Bernstein at the Park Avenue Armory
Isabel Leonard and Ted Sperling Sing Bernstein's Songs
By: Susan Hall - Jan 06, 2018
Isabel Leonard & Ted Sperling
Park Avenue Armory
New York, New York
January 5, 2018
If the Metropolitan Opera’s Isabel Leonard and her partner-in-Bernstein, Ted Sperling, are to be believed, for a long time they’ve been attending the superb and surprising events the Park Avenue Armory puts on, as they waited for an invitation to perform.
Now the Armory presents one of the first 2018 events celebrating the 100th anniversary of Leonard Bernstein’s birth, this unusual recital of his songs was perfectly produced in the Officer’s Room. Leonard and Sperling are featured. Not only are we up close and personal with the performers, but the room itself holds us in its embrace. Lights are spotted on stage, yet do not detract from the overall ambience of the room which is warm and dark. You settle in, hardly expecting to end the evening singing Somewhere along with Leonard, Sperling and Renée Fleming. Such are the evenings at the Armory.
Leonard wore a long black low-necked dress sprinkled with small rhinestones. Her beige spike heels had red soles which peeked out when she perched on a stool.
Sperling wove the program so that it peaked in birthday songs for Conductor Karl Bohm, a delightful smattering of patter, and Irving Berlin. Twelve tone elements of the Berlin piece poked fun at Berlin’s one key composing style, but ended with the word that has supported four generations of Berlin’s, Always. Instantly getting the reference, the audience chuckled.
Bernstein was a fine lyricist, and certain words stand out, like always. Quiet is the title of the second part of his family opera. It is echoed in Somewhere. Gardens abound. We did not hear the finale of Candide, (Bernstein partially credited for lyrics), but we did hear Gardens Grow. Cellar door is often credited as the most lovely phrase in English. While we did not hear this, we heard so many more as the artists performed.
The heart of the program consisted of two songs on loneliness which suited Leonard particularly well. She is usually identified with exuberant characters like Rosina and Cherubino. Her quiet introspection and beautifully-shaped phrases reflected the songs' feelings.
Sperling had pointed out that Bernstein’s wife wrote him a letter before they married in which she acknowledged that he was gay, but still wanted a life with him. She cautioned him to remain true to himself. This may be part of the reason Bernstein always needed to have people around him. Until his wife Felicia’s death, whatever love interests he was able to express were kept under raps. The times and his solo status freed him in the last part of his life. Yet he remained lonely. Lonely Town comes from On the Town.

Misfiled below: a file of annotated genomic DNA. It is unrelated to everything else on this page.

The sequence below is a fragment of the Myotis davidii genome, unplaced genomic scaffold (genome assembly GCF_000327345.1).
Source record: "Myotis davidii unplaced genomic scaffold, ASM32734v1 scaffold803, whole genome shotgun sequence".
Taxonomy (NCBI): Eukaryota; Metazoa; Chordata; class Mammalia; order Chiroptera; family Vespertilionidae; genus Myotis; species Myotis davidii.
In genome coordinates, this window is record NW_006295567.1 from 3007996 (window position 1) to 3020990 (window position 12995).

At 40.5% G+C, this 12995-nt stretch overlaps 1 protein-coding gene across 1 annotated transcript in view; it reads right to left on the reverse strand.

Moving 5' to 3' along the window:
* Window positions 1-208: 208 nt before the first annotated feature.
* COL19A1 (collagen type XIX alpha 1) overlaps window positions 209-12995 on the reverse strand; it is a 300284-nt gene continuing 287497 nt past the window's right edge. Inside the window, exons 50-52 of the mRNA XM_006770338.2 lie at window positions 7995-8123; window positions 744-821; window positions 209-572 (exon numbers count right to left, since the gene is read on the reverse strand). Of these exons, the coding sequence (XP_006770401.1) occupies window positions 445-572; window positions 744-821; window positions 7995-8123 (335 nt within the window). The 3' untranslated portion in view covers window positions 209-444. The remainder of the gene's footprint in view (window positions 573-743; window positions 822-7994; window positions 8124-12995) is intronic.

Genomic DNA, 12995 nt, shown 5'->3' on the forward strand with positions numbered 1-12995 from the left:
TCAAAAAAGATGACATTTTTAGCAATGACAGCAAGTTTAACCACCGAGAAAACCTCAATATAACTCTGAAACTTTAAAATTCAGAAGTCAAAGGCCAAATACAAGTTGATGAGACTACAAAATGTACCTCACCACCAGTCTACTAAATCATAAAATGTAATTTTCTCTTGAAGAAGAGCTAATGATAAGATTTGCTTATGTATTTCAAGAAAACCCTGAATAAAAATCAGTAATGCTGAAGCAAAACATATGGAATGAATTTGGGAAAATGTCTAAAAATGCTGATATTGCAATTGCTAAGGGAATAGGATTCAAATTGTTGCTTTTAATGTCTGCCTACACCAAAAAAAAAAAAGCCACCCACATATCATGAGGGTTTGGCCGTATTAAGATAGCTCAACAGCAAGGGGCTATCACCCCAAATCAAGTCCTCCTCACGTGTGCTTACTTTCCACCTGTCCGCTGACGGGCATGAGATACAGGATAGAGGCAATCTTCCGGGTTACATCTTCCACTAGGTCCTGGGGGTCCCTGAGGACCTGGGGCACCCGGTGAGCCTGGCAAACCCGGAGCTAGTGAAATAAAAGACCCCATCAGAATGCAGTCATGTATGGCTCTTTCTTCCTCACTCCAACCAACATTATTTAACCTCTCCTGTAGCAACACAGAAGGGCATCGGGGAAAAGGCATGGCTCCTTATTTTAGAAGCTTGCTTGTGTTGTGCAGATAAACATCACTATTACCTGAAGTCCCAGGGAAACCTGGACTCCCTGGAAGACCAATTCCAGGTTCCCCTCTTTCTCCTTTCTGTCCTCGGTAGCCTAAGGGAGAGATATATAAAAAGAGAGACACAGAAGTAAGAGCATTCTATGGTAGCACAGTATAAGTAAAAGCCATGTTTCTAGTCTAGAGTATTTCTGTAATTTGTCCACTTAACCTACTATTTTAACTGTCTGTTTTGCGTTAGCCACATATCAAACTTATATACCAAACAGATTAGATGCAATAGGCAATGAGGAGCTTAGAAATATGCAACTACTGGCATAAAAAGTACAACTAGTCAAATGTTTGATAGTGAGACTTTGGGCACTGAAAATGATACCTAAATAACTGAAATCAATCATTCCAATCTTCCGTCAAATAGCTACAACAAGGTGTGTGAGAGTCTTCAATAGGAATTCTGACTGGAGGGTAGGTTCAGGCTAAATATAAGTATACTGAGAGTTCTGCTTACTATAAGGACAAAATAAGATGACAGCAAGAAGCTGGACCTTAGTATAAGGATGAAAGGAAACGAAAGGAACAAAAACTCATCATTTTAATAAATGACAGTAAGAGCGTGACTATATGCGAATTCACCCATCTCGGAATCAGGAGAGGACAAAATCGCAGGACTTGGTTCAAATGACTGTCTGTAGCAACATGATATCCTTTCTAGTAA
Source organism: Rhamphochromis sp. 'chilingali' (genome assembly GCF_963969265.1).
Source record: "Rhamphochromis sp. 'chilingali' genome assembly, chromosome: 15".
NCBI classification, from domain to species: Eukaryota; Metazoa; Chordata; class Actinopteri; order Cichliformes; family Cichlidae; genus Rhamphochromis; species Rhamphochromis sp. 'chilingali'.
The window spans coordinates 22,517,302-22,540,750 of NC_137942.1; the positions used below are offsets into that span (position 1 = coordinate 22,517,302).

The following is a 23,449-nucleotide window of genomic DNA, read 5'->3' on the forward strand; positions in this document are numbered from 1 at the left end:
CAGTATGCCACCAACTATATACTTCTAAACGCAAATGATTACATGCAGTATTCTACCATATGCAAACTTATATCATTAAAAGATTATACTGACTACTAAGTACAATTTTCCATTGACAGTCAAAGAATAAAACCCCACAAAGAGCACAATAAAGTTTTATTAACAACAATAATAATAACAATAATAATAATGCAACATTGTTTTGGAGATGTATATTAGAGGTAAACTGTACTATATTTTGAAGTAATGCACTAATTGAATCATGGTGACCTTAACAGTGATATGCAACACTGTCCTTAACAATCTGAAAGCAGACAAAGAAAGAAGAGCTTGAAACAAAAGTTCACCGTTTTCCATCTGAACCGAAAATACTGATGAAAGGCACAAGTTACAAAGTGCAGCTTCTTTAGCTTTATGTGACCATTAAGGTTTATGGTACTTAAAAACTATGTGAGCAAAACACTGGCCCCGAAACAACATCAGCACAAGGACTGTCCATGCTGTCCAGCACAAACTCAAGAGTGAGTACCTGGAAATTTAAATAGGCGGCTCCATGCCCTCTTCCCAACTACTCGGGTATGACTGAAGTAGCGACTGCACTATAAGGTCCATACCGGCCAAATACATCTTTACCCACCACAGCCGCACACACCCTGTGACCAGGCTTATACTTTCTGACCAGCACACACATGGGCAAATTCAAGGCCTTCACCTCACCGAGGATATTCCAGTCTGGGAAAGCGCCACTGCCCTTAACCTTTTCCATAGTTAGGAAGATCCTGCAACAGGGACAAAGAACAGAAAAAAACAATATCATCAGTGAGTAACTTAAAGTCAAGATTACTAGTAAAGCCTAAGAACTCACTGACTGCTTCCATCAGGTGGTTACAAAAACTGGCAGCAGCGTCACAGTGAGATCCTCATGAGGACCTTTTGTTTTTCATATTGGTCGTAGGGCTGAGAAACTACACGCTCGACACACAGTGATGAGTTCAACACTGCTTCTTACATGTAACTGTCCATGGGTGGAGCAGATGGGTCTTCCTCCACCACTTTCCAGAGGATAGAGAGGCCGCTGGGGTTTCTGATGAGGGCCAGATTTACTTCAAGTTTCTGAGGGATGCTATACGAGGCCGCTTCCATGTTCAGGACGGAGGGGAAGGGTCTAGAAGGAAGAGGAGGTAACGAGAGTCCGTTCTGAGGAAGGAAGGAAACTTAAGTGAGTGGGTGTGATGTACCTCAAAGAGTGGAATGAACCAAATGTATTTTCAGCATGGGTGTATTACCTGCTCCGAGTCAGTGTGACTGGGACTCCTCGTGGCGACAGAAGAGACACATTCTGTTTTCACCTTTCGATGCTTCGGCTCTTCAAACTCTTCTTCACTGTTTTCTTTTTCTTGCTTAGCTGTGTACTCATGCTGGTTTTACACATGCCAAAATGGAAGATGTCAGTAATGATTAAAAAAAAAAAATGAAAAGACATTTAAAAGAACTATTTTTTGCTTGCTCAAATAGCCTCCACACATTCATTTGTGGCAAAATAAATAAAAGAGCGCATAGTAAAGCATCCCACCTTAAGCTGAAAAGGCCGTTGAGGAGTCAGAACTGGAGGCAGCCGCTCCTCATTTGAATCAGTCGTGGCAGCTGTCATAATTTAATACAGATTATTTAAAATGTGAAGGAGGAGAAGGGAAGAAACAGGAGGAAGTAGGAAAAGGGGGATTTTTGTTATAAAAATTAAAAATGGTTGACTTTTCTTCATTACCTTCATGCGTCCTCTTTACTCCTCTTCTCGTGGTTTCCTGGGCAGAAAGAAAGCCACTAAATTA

To What you Said was a setting of an unpublished poem by Walt Whitman, which suggests that his love of men was not to be fulfilled. Bernstein shared many of the ideas with which Whitman is associated: democracy, pacificism, human rights, universal brotherhood, and non-traditional forms of spirituality. Yet the song and Bernstein’s selection of it suggest the pain that homosexuals experienced as they wished for the love that dare not speak its name.
What exactly Whitman meant when he wrote about “the threads of manly friendship, fond and loving, pure and sweet, strong and life-long, carried to degrees hitherto unknown,” we will never know. That the loneliness of both Bernstein and Whitman was in part caused by unfulfilled deep desires is a just conclusion.
La Leonard’s warmth and sense of humor were evident through out the evening, but these more tender and caring songs brought out a side of her singing which we hope she will explore. She sang sweetly of being a parent. She and Sperling, who has two daughters, share Bernstein’s sense that the moment of a child’s birth is a pure moment in the world.
“I’m pleasantly impressed,” says Marin Alsop, music director of the Baltimore Symphony Orchestra and a Bernstein protégé, “by the value that his music seems to hold, and the esteem [with which] he’s regarded as a composer, because that was such a struggle...during his lifetime. . . . People couldn’t listen to his music objectively. That’s been so gratifying to me, to see how well his music does live on, and how it’s appreciated by the next generation.”
Conductor Michael Tilson Thomas, another protégé, has said, "a song like Some Other Time or There’s a Place for Us...It’s music that haunts all of us. Talk about building large structures — it’s woven into the structure of your entire life.”
So we begin to re-evaluate Bernstein. His father, when asked by reporters why he did not support Bernstein's music education early on, replied, "I did not know he was Leonard Bernstein." 2018 may be the year we re-discover him. The Park Avenue Armory has started us off with a daring concert devoted only to his songs.